Emily De Sousa is a trained geographer, communications expert, policy nerd, and Toronto native. She is the founder and creative director of Airplanes & Avocados, a sustainable travel brand teaching readers how to see the world and save it at the same time, as well as the founder and executive director of Youth Action on Climate Change, a community incubator dedicated to cultivating the next generation of environmental leaders.
Emily earned her B.A. in Environmental Governance from the University of Guelph and is currently pursuing an M.A. in Geography, with a research focus on coastal resilience and seafood sustainability. She also works as a research assistant for the Community Engaged Scholarship Institute. Throughout her undergraduate studies, Emily was awarded several scholarships as a result of her leadership and dedication to student life, including the CSAHS-SA Student Leader Scholarship and the Gordon Nixon Leadership Award. She was featured within the Department of Geography, Environment, and Geomatics at the University of Guelph as a “Geography Superstar“. She was also the Canadian Science Policy Centre’s 2019 Recipient of the Youth Excellence Award for her policy recommendation, “Eliminating Seafood Fraud: A Fishy Approach to Food Policy”.
She is a trained PADI Divemaster and Freediver. Both her love of diving and her ocean advocacy work have been recognized by PADI. She represents the Project Aware program, a nonprofit organization working with scuba divers to raise awareness about marine conservation issues, by serving as a Project Aware Ambassador.
She serves on the board of the Canadian Network for Ocean Education and is the current Director of Marketing for the Leading Change Canada Steering Committee. Emily is a passionate advocate for community-based climate solutions, improving science communication, and increasing coastal resiliency.
Guelph, Ontario, Canada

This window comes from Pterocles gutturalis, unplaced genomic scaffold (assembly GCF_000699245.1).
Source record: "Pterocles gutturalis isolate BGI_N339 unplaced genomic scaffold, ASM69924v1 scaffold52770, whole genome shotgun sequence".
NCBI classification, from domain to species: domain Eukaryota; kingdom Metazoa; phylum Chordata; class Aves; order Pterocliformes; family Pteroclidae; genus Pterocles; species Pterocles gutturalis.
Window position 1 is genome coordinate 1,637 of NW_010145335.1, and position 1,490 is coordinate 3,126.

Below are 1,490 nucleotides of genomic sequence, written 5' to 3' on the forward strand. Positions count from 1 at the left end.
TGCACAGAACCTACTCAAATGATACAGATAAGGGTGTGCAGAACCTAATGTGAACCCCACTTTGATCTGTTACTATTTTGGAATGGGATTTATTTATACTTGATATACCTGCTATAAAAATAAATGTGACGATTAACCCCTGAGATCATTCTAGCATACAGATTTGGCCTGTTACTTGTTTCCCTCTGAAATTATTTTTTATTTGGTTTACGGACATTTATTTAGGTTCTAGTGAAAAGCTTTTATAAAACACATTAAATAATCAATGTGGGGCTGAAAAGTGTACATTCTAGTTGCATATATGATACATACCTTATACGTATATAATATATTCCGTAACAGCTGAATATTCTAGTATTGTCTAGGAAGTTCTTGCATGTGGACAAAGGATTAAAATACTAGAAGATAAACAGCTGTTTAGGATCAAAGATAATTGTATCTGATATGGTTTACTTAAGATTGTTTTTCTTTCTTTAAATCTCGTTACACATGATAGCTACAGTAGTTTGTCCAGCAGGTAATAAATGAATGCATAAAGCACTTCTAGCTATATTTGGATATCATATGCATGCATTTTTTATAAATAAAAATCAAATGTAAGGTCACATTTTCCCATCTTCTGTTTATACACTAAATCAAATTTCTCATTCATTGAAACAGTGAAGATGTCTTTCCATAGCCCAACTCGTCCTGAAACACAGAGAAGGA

Emily's correct pronouns are She/Her.
Emily is a youth (18 to 30 years old).
Emily offers Speaking, Training, Research and Photography Services as a Constellation Star.
Emily operates as a sole proprietor under her organization Airplanes and Avocados.
Emily uses FreshBooks software for invoicing.
Q&A WITH EMILY
How does your institutional and non-institutional education contribute to your qualification as a service deliverer?
My undergraduate degree in Environmental Governance and in progress master’s degree in Geography have helped me develop many important skills to enhance my service delivery including research, writing, critical thinking, and public speaking. In addition to my university education I have completed a handful of short courses on topics such as digital marketing, photography, and affiliate marketing to broaden the scope of my impact, particularly online. I have also sat on the boards of organizations such as the Canadian Network for Ocean Literacy and Wellington Water Watchers... These experiences have resulted in my world view being shifted and magnified to encompass ideas and values that aren’t necessarily my own. It’s allowed me to develop empathy, compassion, and communication skills that can effectively cross party, cultural, gender, and age boundaries.